A lot of high school and college students watch anime cartoons or read manga comic books, but how many take that interest beyond the TV screen or the page? Joy Trute (B'08), for one.
"It all really started in high school when I did the Rotary International Youth Exchange," says the Big Rapids native, who graduated with a degree in Music Industry Management from Ferris last December. "Rotary sent me to Taichung, Taiwan for a year. I experienced Asian culture and learned the language — Mandarin Chinese and a little bit of Taiwanese."
While Trute's attraction to anime and manga motivated her to travel, it was a 1998 television show that started Trute down a path that would take her to Ferris.
"I saw the Mad TV Halloween special where Kiss came on and did a little skit, which I thought I was hilarious. Then I got into the whole theatrics of the rock'n'roll industry," says Trute. "As I got older and realized I wasn't going to be the rock star with the giant tongue, I started looking into other stuff, like being a lighting technician, a tour manager, or something of that sort. That's when I found that Ferris, a school right in my hometown, had a Music Industry Management program."
This past January, Trute attended the annual trade show for the National Association of Music Merchants in Anaheim, Calif., thanks to a scholarship from NAMM. It was there that Trute got the opportunity to bring together her cultural experience, language skills and music industry knowledge.
"Walking around the floor I found a company, Dong Jou Percussion, which was from Taichung, so I sat down and started talking to them in Mandarin Chinese and they were just blown away! I gave them my card and told them I would be around the rest of the weekend. So the next day I got a call asking me to come in for an interview," recalls Trute.
Thanks to her rare combination of talents, this past summer Trute returned to Taichung on a paid internship with the company. There, she took on a wide-range of projects for the company — everything from re-writing their English-language product booklets to acting as interpreter for visiting percussionist Mike Terrana, as well as organizing the drum clinic he gave.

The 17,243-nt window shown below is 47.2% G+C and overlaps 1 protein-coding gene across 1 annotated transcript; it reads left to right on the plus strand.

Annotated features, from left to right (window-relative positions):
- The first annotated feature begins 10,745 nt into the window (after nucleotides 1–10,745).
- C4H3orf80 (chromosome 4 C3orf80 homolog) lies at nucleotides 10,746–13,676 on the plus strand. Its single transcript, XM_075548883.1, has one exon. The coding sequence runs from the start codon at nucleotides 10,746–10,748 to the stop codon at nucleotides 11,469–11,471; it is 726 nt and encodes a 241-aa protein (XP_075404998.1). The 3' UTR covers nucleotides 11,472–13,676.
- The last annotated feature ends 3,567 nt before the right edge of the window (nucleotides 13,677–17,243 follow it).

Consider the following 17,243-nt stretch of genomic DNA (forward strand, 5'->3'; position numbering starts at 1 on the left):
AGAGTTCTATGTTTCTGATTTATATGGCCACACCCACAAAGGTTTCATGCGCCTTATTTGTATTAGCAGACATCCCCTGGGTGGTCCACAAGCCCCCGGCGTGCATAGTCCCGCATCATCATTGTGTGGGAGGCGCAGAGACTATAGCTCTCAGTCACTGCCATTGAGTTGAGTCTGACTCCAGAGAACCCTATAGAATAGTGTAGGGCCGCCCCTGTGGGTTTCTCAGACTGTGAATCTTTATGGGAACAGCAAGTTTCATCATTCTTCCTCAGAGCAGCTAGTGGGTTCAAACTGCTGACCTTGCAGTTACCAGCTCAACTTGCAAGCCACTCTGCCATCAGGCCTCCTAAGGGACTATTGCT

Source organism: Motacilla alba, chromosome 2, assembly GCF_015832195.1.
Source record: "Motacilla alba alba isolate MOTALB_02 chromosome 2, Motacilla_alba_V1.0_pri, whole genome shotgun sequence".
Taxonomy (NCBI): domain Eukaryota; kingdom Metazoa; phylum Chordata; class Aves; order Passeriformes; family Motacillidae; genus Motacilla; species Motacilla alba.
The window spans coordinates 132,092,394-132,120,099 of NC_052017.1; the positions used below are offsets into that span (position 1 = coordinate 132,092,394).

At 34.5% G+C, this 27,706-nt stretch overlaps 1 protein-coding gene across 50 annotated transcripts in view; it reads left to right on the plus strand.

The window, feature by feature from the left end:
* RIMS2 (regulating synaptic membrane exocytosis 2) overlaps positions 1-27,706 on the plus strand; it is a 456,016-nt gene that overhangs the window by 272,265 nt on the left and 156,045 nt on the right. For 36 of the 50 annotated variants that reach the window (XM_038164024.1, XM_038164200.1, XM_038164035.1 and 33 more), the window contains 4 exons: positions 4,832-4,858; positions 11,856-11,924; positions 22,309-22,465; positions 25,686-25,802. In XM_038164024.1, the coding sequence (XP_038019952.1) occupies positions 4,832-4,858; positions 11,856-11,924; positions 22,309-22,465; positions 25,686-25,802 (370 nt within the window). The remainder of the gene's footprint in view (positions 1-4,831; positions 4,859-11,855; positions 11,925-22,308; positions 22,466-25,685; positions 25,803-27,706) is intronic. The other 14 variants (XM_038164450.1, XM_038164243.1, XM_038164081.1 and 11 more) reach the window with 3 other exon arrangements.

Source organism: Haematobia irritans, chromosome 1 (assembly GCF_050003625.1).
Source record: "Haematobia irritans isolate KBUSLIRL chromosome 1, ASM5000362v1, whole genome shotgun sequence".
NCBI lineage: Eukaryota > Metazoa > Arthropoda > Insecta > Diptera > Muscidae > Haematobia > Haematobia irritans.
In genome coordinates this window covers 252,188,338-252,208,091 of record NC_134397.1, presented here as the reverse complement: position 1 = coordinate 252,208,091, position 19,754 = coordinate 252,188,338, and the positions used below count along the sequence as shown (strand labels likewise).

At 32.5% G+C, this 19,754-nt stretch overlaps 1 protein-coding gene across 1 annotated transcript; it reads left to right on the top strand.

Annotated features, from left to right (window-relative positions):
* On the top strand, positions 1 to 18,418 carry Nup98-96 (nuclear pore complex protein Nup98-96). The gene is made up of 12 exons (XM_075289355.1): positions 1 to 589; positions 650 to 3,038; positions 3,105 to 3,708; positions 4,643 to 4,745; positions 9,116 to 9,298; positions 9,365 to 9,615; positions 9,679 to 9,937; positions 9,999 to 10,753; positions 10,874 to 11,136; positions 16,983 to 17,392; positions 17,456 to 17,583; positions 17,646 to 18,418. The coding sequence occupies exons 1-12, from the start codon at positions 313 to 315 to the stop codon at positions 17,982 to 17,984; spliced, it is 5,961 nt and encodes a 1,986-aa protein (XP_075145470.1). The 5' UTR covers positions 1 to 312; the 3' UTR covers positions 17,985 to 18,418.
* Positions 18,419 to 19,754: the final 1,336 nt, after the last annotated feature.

Since she returned from Taiwan in August, just three days before beginning classes, she has maintained a relationship with the company by working to line up distributors for the company's DJ Drums brand equipment. Also, the company donated two drum sets to the University thanks to Trute, who pitched the donation of the instruments to the company. And in a move that brought Trute full circle, Dong Jou paid for her to attend the 2009 NAMM conference to help represent them.
"There are so many things you can go into with the Music Industry Management degree. There are people going into entertainment law, artist representation, music licensing, venue representation and ownership, tour management — you can go anywhere with this," says Trute. "I'd really enjoy doing something international using my language skills. I just want to be in the music industry because it makes me happy."